Children with Medical Complexity

After receiving instructions from the Delaware General Assembly in the FY 2018 budget bill, the Delaware Health and Social Services, Division of Medicaid and Medical Assistance (DMMA), recently released the study “Delaware’s Plan for Managing the Health Care Needs of Children with Medical Complexity”.

The state’s goal is to work to develop longer term strategies for this fast growing population of children with intensive conditions that require extensive healthcare services and a coordinated care delivery system.  

Delaware formed the “Children with Medical Complexity (CMC) Steering Committee” in 2017 to initiate a comprehensive approach to clearly identify the populations needing the services, evaluate access to services for the children, and evaluate models of care.

The Committee is determined to improve the quality of data and health IT plus develop tools to help patients and families make informed decisions about the health of their children. The Delaware study found that it is also important to do a comprehensive data analysis especially focused on CMC, so service gaps can be identified that would impact care coordination and healthcare delivery.

The Committee also recommends studying innovative care delivery models and appropriate payment structures, creating quality metrics and health outcome deliverables, plus use the data to find areas where cost reductions could take place but also be effective.

The next step was for the Committee to form the “Population Workgroup” with the goal to build a model of care using the Patient and Family-Centered Care (PFCC) approach. When using this approach, patients and families can determine how they will participate in care and decision-making and how to develop good care coordination within this model of care.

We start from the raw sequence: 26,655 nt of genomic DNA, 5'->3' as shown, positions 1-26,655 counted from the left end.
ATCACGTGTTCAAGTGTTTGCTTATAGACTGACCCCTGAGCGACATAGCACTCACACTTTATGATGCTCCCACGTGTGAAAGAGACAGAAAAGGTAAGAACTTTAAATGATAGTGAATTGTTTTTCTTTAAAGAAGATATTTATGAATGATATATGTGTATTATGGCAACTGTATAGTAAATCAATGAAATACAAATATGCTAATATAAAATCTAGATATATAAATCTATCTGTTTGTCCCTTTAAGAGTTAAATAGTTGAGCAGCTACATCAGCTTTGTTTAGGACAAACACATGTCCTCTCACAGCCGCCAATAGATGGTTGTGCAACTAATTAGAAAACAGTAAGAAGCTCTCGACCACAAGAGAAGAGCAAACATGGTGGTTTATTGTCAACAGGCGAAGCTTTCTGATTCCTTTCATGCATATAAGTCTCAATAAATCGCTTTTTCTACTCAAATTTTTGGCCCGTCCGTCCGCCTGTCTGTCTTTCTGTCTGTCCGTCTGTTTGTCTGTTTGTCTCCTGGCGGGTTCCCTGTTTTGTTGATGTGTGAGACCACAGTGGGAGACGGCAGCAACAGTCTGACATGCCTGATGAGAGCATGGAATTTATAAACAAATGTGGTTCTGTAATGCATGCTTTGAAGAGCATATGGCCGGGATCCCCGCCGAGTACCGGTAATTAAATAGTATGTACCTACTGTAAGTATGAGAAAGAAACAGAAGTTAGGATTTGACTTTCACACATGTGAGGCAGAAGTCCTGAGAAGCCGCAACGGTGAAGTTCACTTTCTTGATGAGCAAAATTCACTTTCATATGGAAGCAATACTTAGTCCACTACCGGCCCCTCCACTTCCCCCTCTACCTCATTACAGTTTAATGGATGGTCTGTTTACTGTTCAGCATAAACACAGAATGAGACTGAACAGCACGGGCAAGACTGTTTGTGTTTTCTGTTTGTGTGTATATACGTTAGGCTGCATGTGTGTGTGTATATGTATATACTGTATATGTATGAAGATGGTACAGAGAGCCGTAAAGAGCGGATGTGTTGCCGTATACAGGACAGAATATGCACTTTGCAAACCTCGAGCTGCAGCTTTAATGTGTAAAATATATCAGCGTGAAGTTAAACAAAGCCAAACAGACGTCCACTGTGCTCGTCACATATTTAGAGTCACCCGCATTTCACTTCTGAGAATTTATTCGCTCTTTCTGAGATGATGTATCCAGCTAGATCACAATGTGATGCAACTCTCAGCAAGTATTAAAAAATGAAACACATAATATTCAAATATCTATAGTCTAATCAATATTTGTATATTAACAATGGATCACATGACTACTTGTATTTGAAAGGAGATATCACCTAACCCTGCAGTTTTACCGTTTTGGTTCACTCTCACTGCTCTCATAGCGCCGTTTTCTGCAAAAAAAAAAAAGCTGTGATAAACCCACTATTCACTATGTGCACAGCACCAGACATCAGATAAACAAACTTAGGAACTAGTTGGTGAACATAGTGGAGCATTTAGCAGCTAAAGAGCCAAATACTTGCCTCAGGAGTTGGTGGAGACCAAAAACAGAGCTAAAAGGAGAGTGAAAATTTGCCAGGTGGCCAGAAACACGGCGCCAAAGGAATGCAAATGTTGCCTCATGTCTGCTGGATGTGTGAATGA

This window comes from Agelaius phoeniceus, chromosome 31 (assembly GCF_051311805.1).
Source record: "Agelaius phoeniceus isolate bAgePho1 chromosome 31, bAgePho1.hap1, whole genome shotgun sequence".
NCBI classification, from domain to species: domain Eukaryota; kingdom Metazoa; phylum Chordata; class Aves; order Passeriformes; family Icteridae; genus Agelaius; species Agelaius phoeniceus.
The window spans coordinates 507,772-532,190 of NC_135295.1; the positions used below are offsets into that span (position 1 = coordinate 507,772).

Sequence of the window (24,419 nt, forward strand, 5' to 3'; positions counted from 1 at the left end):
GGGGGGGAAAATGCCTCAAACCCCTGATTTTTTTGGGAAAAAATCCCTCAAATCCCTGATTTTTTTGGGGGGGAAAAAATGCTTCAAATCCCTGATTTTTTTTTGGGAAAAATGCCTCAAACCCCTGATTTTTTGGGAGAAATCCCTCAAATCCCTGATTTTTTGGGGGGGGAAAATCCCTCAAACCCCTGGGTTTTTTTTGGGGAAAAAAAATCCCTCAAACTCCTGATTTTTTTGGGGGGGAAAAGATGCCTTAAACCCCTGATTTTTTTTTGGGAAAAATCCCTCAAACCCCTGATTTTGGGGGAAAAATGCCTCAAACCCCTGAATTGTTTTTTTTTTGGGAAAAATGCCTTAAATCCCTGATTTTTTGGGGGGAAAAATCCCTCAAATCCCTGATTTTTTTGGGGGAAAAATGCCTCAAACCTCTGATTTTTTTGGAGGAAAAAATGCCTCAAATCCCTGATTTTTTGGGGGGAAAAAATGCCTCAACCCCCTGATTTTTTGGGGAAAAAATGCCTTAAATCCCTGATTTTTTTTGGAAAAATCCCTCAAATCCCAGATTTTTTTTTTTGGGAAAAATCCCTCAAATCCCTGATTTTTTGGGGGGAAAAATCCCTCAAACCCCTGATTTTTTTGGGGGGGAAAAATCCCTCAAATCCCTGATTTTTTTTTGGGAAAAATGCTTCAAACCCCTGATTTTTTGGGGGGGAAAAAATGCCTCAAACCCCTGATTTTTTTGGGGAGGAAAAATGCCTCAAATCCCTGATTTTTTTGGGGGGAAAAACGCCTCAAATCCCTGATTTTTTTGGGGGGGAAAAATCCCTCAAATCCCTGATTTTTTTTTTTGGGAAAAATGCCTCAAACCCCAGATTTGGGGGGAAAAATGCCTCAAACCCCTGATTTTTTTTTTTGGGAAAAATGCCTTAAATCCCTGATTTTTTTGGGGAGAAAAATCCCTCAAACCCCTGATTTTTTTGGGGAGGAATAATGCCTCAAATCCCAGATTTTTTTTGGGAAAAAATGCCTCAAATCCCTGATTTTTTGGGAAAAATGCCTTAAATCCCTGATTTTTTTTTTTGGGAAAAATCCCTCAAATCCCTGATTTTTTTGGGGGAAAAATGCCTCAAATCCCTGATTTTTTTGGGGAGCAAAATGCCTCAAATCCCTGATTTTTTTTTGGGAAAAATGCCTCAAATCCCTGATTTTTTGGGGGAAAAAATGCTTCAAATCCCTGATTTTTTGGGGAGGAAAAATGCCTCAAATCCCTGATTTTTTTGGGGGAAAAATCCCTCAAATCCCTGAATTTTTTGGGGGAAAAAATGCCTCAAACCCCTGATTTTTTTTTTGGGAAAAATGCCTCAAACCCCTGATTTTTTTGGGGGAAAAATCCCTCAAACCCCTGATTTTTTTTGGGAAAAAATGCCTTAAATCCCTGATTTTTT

It has been determined that to use PFCC effectively, a Pediatric Care Coordinator (PCC) is needed to address interrelated medical, social, developmental, behavioral, education needs, and discuss financial needs to achieve optimal health and wellness outcomes.

Care Coordination for pediatric populations necessitates sustaining caring relationships among children, youth, families and community providers as well as to ensure seamless delivery of care for the child across the continuum of care in various settings. This includes care in primary care, subspecialties, emergency departments, and in the community.

Specifically, the CMC Steering Committee advocated strengthening systems of care by:

  • Providing a care plan that respects family and parent/caregiver strengths and goals to be developed, shared, and implemented by the family PCP and specialists, but can include other systems if appropriate
  • Identifying PCPs that are willing to provide care coordination and become a medical home and are willing to work with children with medical complexities.
  • Considering a sub-network of specialists that may be willing to give priority scheduling to CMCs.
  • Using health information technology to effectively deliver and continually monitor care coordination and the effectiveness of service delivery. Explore the use of telemedicine to reduce wait times and exposure of CMCs to unnecessary illnesses
  • Assisting parents/caregivers in navigating prior authorizations for services, prescription renewals and refills for medications, and help to obtain durable medical equipment, supplies, plus other processes as they arise.
  • Supporting and facilitating all care transitions, including but not limited to the hospital setting. Transitions from hospital to home transition, practice to practice, and transitioning children from pediatric to adult systems of care must be considered
  • Providing a bridge between the multiple payers where applicable. This may include open communication with private insurance companies, DMMA, and/or other agencies


Go to to view the report.

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